Duterte's tirades against Catholic Church
LATEST UPDATE: March 3, 2019 - 9:25am
+ Follow Story
March 3, 2019

The Commission on Human Rights says it denounces any form of intimidation, harassment and threat to life after Bishop Pablo David skipped an event to get his human rights award due to death threats.

"Previous statements threatening Bishop David and other bishops with harm, accusing them of pocketing church collections, and ridiculing them publicly may have emboldened some followers to commit atrocious acts, the least of which is to intimidate and threaten our religious leaders. This should be stopped," CHR spokesperson Jacqueline de Guia says in a statement.

"We cherish our civil rights and freedoms. Those who disagree with the policies and views of elected government leaders should not be cursed or threatened," she adds.    

The state's human rights body reminds public officials and men in uniform to "defend and protect our hard-earned human rights to life, liberty and dignity for all."

David, who is also the vice president of the Catholic Bishops' Conference of the Philippines, has strongly opposed warrantless arrests and extra-judicial killings in the Duterte administration's drug war.

He skipped attending the Ka Pepe Diokno Human Rights Awarding ceremony last Tuesday, February 26, after getting death threats in consideration of the well-being of his companions.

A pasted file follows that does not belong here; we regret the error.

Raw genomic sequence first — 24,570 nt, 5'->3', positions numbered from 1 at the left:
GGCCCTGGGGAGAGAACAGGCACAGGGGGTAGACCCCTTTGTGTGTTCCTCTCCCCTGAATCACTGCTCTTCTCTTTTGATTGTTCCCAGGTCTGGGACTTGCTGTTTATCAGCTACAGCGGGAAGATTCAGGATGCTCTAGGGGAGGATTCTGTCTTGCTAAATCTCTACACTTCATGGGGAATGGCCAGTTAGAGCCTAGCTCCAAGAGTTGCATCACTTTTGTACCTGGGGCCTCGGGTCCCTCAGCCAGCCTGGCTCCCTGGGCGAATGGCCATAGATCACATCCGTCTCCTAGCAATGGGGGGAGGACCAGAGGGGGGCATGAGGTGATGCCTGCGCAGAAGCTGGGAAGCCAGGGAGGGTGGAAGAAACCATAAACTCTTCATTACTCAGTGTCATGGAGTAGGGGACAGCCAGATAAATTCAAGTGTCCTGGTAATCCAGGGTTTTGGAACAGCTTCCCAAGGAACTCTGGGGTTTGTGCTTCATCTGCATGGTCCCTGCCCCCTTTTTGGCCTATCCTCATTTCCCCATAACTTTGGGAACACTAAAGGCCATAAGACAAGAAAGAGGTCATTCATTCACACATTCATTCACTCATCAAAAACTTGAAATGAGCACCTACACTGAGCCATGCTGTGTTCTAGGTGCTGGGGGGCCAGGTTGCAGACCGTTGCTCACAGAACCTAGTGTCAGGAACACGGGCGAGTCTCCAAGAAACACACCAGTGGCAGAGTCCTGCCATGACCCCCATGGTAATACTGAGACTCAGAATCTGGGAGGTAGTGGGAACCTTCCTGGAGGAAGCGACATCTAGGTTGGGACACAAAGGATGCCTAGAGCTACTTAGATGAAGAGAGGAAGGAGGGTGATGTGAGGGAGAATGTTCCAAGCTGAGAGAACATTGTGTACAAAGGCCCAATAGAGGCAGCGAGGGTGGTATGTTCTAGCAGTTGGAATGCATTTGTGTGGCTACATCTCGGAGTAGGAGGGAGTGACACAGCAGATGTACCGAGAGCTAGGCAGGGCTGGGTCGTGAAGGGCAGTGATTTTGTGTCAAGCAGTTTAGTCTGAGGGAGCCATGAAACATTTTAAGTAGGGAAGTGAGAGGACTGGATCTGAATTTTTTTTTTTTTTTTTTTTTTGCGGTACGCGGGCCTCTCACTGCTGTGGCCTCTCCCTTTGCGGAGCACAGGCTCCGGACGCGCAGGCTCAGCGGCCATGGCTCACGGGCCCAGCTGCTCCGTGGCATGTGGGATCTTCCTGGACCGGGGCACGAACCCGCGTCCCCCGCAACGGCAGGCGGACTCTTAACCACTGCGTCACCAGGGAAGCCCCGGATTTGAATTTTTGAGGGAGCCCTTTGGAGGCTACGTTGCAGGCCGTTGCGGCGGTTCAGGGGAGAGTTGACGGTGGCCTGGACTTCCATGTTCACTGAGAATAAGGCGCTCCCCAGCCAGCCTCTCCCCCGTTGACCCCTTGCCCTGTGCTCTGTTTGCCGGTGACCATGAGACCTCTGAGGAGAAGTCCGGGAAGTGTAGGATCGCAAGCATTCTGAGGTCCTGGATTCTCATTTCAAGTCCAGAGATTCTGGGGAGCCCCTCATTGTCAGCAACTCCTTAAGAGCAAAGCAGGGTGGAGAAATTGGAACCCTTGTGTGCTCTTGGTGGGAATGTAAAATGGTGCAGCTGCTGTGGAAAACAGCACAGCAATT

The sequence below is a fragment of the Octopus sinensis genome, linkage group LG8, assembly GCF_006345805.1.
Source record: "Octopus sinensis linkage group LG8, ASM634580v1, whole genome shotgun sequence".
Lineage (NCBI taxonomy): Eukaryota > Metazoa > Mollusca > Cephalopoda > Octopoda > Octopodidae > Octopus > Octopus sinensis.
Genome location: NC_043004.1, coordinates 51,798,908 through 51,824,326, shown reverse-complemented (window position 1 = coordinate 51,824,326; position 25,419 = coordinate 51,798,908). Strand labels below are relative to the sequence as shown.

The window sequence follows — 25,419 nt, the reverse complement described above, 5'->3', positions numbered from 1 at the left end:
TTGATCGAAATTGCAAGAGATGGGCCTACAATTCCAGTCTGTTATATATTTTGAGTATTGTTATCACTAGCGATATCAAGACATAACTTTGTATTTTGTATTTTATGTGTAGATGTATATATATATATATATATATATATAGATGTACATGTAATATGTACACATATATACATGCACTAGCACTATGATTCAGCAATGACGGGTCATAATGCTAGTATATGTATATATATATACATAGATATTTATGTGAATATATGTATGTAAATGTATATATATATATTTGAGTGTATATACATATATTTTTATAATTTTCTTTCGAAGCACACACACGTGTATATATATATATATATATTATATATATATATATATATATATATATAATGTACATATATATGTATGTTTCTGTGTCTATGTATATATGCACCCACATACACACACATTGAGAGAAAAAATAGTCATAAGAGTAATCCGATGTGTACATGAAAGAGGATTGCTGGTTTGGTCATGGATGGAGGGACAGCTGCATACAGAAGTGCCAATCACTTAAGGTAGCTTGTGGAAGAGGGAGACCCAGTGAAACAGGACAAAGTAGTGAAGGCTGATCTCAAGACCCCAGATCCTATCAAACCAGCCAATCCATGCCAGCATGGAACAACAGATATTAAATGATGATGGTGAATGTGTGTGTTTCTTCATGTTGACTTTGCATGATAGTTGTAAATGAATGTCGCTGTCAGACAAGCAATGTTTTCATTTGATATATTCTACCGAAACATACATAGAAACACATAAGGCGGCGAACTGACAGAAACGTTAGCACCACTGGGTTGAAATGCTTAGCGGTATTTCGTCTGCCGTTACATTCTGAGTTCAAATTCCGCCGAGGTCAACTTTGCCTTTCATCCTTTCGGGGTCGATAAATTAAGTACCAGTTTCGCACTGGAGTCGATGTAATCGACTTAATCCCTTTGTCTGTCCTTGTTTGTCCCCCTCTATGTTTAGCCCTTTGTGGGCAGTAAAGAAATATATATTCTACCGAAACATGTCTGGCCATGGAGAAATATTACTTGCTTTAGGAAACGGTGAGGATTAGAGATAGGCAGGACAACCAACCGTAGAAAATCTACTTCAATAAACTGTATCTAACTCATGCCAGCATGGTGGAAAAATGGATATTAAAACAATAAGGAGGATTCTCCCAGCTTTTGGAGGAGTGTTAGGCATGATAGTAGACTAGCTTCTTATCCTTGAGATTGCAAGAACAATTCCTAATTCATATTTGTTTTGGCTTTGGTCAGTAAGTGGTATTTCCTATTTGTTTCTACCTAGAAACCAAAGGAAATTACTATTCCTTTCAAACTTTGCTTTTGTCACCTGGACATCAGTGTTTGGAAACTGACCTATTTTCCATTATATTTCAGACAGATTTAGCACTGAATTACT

February 28, 2019

The Ecumenical Bishops' Forum, a fellowship of church leaders from different religious groups, calls out the Duterte administration over intensified efforts to stifle critics, depicting them as criminals and terrorists.

The group's outrage comes amid death threats received by Bishop Pablo Virgilio David and other Catholic priests following a suggestion by President Rodrigo Duterte that bystanders rob and kill moneyed bishops.

READ: Gag orders: When Duterte's 'jokes' are no laughing matter

"Conducive and safe space where dissenters can seek redress is drastically shrinking. Threats to the life and security of Catholic Bishop Pablo Virgilio David, a staunch defender of the innocent victims of President Duterte’s war on drugs, is neither isolated nor can the present administration merely wash its hands off its accountability from this," it says in a Facebook statement.

"No amount of personal recantation and public rhetoric would be enough to protect the bishop from the perils that now overshadow his life."

It also likened the president to a "modern-day Pontius Pilate" who washes his hands "to disclaim responsibility to the lurking danger over the bishop's life."

"Should Bishop David, or any other bishops and priests, and church people, suffer from deadly attacks, we should lay the blame to President Duterte's feet. He cannot wash his hands and claim innocence," it adds.

February 28, 2019

"Let the members of the Catholic hierarchy be assured that the president means no harm," presidential spokesperson Salvador Panelo says in a statement of President Rodrigo Duterte's earlier comments in his speeches that bishops should be robbed and killed.

The statement comes after Caloocan Bishop Pablo Virgilio David, whom Duterte has targeted in his speeches in the past, confirmed receiving death threats.